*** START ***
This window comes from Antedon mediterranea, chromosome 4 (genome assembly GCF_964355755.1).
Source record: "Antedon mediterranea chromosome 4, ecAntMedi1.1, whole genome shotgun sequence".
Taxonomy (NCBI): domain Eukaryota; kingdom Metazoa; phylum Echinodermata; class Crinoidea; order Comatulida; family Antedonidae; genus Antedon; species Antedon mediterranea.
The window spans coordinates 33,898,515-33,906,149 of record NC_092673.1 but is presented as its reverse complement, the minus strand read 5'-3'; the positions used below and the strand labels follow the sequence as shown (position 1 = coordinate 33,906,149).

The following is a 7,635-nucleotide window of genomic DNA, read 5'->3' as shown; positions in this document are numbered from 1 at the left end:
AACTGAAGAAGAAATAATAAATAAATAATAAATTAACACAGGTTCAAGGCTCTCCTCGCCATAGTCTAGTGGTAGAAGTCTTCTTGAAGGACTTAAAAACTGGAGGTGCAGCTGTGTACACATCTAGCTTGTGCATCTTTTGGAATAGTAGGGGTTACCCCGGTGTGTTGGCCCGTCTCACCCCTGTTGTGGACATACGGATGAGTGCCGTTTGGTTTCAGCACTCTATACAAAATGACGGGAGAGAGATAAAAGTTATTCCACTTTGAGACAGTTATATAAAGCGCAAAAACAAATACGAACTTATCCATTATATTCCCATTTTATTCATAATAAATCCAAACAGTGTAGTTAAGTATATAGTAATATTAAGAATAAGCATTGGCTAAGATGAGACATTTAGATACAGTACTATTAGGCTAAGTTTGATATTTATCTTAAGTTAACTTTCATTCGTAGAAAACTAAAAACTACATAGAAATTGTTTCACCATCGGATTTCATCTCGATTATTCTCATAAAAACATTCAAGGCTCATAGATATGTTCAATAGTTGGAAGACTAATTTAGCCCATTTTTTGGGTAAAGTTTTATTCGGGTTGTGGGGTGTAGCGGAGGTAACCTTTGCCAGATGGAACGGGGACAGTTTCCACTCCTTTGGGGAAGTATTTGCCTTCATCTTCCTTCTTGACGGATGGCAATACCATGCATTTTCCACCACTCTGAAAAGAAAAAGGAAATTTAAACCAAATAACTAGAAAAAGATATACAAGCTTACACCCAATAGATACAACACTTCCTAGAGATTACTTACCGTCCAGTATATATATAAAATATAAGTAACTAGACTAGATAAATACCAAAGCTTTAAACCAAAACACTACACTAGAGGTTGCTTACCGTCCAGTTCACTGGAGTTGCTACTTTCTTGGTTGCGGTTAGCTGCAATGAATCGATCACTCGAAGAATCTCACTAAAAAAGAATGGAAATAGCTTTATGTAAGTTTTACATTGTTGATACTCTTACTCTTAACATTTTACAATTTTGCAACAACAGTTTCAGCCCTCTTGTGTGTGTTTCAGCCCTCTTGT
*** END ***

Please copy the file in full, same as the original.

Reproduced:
This window comes from Antedon mediterranea, chromosome 4 (genome assembly GCF_964355755.1).
Source record: "Antedon mediterranea chromosome 4, ecAntMedi1.1, whole genome shotgun sequence".
Taxonomy (NCBI): domain Eukaryota; kingdom Metazoa; phylum Echinodermata; class Crinoidea; order Comatulida; family Antedonidae; genus Antedon; species Antedon mediterranea.
The window spans coordinates 33,898,515-33,906,149 of record NC_092673.1 but is presented as its reverse complement, the minus strand read 5'-3'; the positions used below and the strand labels follow the sequence as shown (position 1 = coordinate 33,906,149).

The following is a 7,635-nucleotide window of genomic DNA, read 5'->3' as shown; positions in this document are numbered from 1 at the left end:
AACTGAAGAAGAAATAATAAATAAATAATAAATTAACACAGGTTCAAGGCTCTCCTCGCCATAGTCTAGTGGTAGAAGTCTTCTTGAAGGACTTAAAAACTGGAGGTGCAGCTGTGTACACATCTAGCTTGTGCATCTTTTGGAATAGTAGGGGTTACCCCGGTGTGTTGGCCCGTCTCACCCCTGTTGTGGACATACGGATGAGTGCCGTTTGGTTTCAGCACTCTATACAAAATGACGGGAGAGAGATAAAAGTTATTCCACTTTGAGACAGTTATATAAAGCGCAAAAACAAATACGAACTTATCCATTATATTCCCATTTTATTCATAATAAATCCAAACAGTGTAGTTAAGTATATAGTAATATTAAGAATAAGCATTGGCTAAGATGAGACATTTAGATACAGTACTATTAGGCTAAGTTTGATATTTATCTTAAGTTAACTTTCATTCGTAGAAAACTAAAAACTACATAGAAATTGTTTCACCATCGGATTTCATCTCGATTATTCTCATAAAAACATTCAAGGCTCATAGATATGTTCAATAGTTGGAAGACTAATTTAGCCCATTTTTTGGGTAAAGTTTTATTCGGGTTGTGGGGTGTAGCGGAGGTAACCTTTGCCAGATGGAACGGGGACAGTTTCCACTCCTTTGGGGAAGTATTTGCCTTCATCTTCCTTCTTGACGGATGGCAATACCATGCATTTTCCACCACTCTGAAAAGAAAAAGGAAATTTAAACCAAATAACTAGAAAAAGATATACAAGCTTACACCCAATAGATACAACACTTCCTAGAGATTACTTACCGTCCAGTATATATATAAAATATAAGTAACTAGACTAGATAAATACCAAAGCTTTAAACCAAAACACTACACTAGAGGTTGCTTACCGTCCAGTTCACTGGAGTTGCTACTTTCTTGGTTGCGGTTAGCTGCAATGAATCGATCACTCGAAGAATCTCACTAAAAAAGAATGGAAATAGCTTTATGTAAGTTTTACATTGTTGATACTCTTACTCTTAACATTTTACAATTTTGCAACAACAGTTTCAGCCCTCTTGTGTGTGTTTCAGCCCTCTTGT